I was going through some photos this morning and found a couple that made me stop and think about shadows and mirror images.
Plutarch, that Ancient Greek author had something when he said: I don’t need a friend who changes when I change and who nods when I nod; my shadow does that much better. I’ve had cause to reflect on this in recent months and know that no matter how difficult it might have been at the time, having friends who don’t pull any punches when it comes to offering their (un)solicited opinions regarding something I’ve said or done definitely gives me a new perspective of my reality.
That’s not for one minute to say that I believe it all – it is simply their opinion, offered in the spirit of friendship. There’s a difference between empathy and sympathy and no matter what the dictionaries say, I’ve learned that for the former, you need to have lived through a similar experience yourself before you can ever hope to really understand the feeling, while the latter is guided more by concern about the effect the feeling has had.
I’ve been known to offer my two cents’ worth of wisdom, either solicited or unsolicited, and while I might stand convinced that what I say has value, it too is simply an opinion. Whether or not you take it on board is a matter of choice.
But when I got to thinking about it, I was reminded of a George Bernard Shaw quotation that I had to dig out: The only service a friend can really render is to keep your courage by holding up a mirror in which you can see a noble image of yourself.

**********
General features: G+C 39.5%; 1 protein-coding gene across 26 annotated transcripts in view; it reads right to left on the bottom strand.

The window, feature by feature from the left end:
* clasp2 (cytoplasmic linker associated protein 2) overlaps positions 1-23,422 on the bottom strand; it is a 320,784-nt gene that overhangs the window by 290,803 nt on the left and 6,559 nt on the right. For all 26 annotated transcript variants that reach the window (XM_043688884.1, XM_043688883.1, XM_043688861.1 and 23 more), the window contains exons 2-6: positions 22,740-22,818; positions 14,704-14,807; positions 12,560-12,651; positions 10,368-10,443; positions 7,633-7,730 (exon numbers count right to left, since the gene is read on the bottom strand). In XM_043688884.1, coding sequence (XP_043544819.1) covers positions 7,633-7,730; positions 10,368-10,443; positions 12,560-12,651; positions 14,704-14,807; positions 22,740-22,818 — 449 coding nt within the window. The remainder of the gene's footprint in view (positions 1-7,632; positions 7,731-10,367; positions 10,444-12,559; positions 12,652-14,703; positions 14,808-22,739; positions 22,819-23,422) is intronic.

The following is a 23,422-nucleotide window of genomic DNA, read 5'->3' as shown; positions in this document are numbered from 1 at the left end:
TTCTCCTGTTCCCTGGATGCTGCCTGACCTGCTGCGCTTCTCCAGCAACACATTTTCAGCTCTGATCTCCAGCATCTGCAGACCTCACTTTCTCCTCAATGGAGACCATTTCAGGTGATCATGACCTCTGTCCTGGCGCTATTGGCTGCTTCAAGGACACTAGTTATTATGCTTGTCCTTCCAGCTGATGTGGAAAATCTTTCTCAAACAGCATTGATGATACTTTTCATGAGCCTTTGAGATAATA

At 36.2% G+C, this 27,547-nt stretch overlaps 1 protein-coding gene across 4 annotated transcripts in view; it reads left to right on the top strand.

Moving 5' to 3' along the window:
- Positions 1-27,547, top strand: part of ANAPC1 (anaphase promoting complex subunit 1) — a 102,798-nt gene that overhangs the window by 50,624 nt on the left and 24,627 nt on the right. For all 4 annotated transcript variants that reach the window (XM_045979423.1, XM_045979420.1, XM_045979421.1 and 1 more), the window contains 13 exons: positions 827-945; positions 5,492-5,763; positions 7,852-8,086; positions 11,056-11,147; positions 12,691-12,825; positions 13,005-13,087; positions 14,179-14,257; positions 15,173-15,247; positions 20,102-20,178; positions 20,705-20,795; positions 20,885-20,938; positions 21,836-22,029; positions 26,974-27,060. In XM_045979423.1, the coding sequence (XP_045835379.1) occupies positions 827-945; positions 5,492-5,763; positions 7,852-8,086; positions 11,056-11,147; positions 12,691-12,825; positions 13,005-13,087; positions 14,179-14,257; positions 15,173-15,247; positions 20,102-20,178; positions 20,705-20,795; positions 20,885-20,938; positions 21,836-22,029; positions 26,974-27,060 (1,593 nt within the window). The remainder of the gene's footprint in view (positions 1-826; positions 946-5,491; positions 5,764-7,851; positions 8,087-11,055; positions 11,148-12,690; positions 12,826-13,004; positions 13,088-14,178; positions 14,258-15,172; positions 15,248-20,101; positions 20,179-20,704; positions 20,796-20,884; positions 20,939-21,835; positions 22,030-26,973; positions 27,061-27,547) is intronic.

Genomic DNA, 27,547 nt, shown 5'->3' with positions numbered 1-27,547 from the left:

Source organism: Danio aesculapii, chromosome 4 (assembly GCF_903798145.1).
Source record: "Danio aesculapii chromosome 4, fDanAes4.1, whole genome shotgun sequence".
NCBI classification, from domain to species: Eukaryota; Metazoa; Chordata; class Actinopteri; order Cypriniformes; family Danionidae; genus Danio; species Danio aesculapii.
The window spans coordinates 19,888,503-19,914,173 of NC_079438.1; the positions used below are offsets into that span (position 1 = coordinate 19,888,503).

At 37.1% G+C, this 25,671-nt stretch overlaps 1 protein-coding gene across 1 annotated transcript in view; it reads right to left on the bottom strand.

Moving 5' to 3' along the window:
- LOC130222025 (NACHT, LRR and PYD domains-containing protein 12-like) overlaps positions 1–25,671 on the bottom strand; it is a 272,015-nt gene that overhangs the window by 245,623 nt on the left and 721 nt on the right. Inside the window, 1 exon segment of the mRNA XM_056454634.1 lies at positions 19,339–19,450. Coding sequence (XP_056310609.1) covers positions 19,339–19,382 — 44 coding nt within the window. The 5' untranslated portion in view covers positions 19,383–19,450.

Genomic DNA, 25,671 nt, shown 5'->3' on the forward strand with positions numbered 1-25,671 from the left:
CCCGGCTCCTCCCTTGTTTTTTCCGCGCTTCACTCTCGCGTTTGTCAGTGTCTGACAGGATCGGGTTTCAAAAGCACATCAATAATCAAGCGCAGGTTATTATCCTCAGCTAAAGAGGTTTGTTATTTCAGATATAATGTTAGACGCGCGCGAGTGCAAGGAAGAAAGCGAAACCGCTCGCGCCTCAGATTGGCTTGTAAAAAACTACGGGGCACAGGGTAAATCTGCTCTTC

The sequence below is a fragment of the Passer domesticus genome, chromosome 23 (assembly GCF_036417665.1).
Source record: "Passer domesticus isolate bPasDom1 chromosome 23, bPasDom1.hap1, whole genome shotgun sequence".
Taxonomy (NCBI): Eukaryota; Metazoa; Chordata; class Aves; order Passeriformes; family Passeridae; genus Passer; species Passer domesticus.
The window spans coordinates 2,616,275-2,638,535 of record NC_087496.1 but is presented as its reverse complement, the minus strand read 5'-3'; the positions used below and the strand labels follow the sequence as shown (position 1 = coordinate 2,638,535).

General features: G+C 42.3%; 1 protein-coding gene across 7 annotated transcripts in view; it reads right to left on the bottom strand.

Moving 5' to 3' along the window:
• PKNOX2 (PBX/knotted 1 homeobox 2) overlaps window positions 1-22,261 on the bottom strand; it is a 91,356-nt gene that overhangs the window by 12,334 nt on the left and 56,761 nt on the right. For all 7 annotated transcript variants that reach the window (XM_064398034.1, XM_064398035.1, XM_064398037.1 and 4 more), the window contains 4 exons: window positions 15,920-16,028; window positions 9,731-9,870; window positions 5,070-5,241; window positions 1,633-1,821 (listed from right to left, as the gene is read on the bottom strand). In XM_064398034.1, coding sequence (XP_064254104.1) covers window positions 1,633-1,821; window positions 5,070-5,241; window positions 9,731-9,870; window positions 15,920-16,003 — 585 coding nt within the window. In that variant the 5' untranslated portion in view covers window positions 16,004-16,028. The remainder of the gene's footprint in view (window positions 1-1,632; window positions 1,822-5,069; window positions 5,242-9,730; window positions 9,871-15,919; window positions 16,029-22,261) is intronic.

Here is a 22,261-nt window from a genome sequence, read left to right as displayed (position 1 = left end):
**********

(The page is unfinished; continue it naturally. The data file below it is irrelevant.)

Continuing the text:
And then I looked a second time at the helicopter shadow and it became clearer. A helicopter is a complicated machine, big, bulky and capable of all sorts of aerodynamic wonders and yet for all its complexity, its shadow is a simple one. Too often, we make our lives more complicated than they need to be. We analyse and over-analyse a situation and turn it into something fit for discussion at a UN convention. More often again, though, we fail to reflect on issues at all and go through life in the hope that it will all come right in the end, sometimes shortchanging ourselves and not manifesting our true potential. It’s great to have faith, but faith, too, needs some work: finding the balance between the shadow and the self is as good a place to start as any.
While friends might appear to have all the answers and while the books might read as if they’re a blueprint for life, an honest conversation with ourselves about who we are and who we want to be cannot be avoided.
And staying with shadows: seeing such a small shadow might cause us to underestimate the size of the plane. The shadow of what we do and say stretches far and is often distorted to the point that it bears little resemblance to the original intent – for better or for worse. I can still remember snippets of conversation from 20 years ago that radically changed how I live my life. And I often wonder if the person responsible for what was said has any idea of the affect their words have had. No matter. I’m still grateful that I was there to hear what they had to say and aware enough to let those words take root.
Note: For a reminder of what the Grateful series is about, check out Grateful 52